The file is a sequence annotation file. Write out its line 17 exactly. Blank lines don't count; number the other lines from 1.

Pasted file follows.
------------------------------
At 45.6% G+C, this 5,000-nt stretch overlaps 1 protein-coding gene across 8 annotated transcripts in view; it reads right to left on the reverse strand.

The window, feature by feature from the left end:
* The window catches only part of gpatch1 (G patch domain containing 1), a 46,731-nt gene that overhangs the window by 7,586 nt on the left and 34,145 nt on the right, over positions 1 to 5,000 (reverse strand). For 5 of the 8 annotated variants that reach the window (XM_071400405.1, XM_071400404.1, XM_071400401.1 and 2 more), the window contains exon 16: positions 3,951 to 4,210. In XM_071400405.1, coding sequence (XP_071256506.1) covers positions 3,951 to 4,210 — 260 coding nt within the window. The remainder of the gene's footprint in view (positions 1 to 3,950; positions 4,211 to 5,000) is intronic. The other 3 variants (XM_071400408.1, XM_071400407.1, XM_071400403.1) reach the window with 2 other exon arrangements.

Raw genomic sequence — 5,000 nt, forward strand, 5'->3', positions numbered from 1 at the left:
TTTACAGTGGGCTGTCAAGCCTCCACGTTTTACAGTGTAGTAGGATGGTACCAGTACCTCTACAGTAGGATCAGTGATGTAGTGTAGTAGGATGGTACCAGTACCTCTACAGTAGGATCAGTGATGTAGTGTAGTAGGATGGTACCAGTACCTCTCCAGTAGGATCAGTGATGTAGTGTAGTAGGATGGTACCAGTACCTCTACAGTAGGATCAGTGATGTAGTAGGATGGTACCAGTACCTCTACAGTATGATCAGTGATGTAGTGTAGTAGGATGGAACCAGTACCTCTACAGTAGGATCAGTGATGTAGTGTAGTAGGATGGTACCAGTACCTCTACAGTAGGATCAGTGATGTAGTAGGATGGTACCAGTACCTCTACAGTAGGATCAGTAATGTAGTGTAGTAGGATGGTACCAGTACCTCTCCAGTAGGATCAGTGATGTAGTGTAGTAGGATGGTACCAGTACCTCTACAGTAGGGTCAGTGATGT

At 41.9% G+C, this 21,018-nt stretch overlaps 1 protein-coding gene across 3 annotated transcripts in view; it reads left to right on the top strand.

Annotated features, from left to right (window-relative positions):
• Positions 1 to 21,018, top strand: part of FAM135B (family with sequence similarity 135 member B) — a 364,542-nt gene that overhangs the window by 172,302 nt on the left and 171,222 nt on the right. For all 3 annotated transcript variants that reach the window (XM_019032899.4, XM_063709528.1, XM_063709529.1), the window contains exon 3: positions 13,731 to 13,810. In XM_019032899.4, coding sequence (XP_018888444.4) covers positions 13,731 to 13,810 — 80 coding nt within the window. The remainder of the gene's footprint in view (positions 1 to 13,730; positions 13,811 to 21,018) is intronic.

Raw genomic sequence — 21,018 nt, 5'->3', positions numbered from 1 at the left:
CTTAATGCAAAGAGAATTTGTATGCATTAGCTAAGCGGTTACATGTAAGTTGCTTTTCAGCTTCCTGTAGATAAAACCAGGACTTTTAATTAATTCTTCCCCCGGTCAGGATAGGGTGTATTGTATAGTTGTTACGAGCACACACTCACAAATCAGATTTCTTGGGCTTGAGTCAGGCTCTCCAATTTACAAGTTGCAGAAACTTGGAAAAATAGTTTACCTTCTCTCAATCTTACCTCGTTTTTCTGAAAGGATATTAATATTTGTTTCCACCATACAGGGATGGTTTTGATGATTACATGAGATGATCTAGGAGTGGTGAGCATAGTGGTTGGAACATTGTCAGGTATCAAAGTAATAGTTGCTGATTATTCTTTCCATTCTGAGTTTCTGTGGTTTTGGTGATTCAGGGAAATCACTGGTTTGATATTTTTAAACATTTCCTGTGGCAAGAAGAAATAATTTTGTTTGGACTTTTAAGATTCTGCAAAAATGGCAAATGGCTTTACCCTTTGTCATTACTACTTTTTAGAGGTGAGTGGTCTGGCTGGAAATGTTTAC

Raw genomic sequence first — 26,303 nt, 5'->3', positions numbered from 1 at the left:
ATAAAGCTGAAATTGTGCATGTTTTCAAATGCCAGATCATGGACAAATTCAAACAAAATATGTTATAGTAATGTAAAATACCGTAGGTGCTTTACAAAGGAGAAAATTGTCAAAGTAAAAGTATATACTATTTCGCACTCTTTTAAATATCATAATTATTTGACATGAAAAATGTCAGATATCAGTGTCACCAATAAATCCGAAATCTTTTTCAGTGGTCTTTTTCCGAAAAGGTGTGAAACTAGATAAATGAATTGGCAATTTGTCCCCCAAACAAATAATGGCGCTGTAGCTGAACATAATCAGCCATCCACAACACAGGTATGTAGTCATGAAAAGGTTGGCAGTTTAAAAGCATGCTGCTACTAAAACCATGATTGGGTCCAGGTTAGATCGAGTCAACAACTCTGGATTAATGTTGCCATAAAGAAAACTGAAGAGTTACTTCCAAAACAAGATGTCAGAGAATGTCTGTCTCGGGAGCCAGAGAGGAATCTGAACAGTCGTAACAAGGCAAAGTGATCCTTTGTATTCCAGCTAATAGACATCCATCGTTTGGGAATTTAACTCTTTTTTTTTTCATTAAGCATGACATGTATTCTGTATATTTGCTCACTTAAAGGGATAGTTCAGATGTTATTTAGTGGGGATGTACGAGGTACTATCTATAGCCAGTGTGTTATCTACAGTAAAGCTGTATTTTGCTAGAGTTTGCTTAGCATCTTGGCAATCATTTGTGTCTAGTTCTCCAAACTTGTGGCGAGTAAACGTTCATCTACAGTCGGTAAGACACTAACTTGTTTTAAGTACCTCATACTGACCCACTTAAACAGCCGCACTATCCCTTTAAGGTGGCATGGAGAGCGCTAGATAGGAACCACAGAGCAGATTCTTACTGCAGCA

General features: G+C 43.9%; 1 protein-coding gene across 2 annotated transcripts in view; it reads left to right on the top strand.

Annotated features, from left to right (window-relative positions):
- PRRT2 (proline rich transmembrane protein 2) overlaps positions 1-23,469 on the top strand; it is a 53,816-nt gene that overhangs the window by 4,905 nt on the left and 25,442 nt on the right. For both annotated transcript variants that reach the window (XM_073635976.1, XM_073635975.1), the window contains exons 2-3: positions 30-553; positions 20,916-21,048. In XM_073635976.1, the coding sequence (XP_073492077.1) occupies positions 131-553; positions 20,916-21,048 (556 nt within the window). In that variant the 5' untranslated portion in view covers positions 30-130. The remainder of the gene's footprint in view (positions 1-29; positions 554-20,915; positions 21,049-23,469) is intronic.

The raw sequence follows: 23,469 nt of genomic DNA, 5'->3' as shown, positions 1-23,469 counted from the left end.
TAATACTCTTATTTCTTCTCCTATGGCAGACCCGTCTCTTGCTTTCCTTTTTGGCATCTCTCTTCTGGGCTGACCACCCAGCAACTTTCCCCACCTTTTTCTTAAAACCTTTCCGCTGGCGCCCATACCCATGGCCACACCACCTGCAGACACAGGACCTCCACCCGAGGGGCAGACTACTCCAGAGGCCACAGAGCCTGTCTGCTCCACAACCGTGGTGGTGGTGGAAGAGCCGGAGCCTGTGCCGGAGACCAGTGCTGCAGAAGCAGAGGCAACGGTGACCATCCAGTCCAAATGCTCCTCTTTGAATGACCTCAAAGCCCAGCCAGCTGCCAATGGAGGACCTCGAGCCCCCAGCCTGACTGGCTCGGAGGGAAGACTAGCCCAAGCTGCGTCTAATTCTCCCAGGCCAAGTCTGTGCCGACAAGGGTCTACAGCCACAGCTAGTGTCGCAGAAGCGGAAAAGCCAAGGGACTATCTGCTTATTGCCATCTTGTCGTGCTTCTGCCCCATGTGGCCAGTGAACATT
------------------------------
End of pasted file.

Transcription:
TAATACTCTTATTTCTTCTCCTATGGCAGACCCGTCTCTTGCTTTCCTTTTTGGCATCTCTCTTCTGGGCTGACCACCCAGCAACTTTCCCCACCTTTTTCTTAAAACCTTTCCGCTGGCGCCCATACCCATGGCCACACCACCTGCAGACACAGGACCTCCACCCGAGGGGCAGACTACTCCAGAGGCCACAGAGCCTGTCTGCTCCACAACCGTGGTGGTGGTGGAAGAGCCGGAGCCTGTGCCGGAGACCAGTGCTGCAGAAGCAGAGGCAACGGTGACCATCCAGTCCAAATGCTCCTCTTTGAATGACCTCAAAGCCCAGCCAGCTGCCAATGGAGGACCTCGAGCCCCCAGCCTGACTGGCTCGGAGGGAAGACTAGCCCAAGCTGCGTCTAATTCTCCCAGGCCAAGTCTGTGCCGACAAGGGTCTACAGCCACAGCTAGTGTCGCAGAAGCGGAAAAGCCAAGGGACTATCTGCTTATTGCCATCTTGTCGTGCTTCTGCCCCATGTGGCCAGTGAACATT